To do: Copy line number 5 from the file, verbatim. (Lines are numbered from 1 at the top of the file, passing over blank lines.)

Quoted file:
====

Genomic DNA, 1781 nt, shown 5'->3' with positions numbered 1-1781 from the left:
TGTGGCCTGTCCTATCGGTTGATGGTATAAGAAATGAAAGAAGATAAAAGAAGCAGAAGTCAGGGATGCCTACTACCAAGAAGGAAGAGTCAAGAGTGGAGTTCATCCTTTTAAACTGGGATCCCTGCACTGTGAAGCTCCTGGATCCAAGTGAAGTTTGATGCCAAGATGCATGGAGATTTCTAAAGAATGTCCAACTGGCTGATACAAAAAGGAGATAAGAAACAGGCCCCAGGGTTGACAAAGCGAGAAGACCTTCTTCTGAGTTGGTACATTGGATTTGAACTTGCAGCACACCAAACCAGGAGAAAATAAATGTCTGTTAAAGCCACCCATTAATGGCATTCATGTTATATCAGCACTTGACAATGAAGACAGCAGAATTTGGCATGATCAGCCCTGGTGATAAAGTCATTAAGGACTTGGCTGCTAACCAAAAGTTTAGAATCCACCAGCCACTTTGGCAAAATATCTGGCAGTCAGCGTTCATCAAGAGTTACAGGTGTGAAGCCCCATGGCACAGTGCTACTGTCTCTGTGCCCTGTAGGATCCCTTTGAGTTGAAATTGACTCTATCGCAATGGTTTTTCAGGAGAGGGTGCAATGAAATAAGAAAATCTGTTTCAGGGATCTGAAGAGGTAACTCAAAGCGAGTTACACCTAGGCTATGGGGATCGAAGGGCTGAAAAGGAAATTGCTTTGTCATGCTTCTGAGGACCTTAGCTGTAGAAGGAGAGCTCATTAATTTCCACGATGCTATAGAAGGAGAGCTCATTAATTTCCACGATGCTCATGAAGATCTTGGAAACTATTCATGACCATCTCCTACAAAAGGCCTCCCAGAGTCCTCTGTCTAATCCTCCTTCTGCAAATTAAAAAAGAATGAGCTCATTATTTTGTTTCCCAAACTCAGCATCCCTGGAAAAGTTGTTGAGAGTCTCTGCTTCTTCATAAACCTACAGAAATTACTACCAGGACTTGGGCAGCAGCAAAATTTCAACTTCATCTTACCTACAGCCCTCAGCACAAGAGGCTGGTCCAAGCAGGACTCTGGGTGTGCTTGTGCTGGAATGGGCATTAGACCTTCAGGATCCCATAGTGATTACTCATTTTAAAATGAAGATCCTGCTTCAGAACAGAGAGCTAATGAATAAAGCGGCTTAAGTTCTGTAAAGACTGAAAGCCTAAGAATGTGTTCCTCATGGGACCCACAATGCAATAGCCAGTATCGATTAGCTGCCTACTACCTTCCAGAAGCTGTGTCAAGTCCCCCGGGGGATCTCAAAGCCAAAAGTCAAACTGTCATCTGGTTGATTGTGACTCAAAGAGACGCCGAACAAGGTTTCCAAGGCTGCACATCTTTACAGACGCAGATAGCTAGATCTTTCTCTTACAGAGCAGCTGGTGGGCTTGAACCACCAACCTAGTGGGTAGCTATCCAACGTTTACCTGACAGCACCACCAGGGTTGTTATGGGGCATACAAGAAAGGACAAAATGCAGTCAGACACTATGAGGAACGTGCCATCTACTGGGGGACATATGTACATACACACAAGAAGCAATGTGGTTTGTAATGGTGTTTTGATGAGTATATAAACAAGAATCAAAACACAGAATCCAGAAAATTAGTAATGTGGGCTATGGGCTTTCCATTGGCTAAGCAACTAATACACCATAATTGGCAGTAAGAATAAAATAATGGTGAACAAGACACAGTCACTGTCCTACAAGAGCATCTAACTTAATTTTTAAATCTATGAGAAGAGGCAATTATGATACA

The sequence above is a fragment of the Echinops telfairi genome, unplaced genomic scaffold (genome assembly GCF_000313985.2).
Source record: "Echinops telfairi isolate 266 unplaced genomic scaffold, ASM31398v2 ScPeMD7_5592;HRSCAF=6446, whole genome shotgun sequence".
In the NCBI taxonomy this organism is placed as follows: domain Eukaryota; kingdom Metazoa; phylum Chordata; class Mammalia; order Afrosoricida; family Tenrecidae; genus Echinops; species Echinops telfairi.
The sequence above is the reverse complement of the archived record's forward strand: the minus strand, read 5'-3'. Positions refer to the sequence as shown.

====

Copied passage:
In the NCBI taxonomy this organism is placed as follows: domain Eukaryota; kingdom Metazoa; phylum Chordata; class Mammalia; order Afrosoricida; family Tenrecidae; genus Echinops; species Echinops telfairi.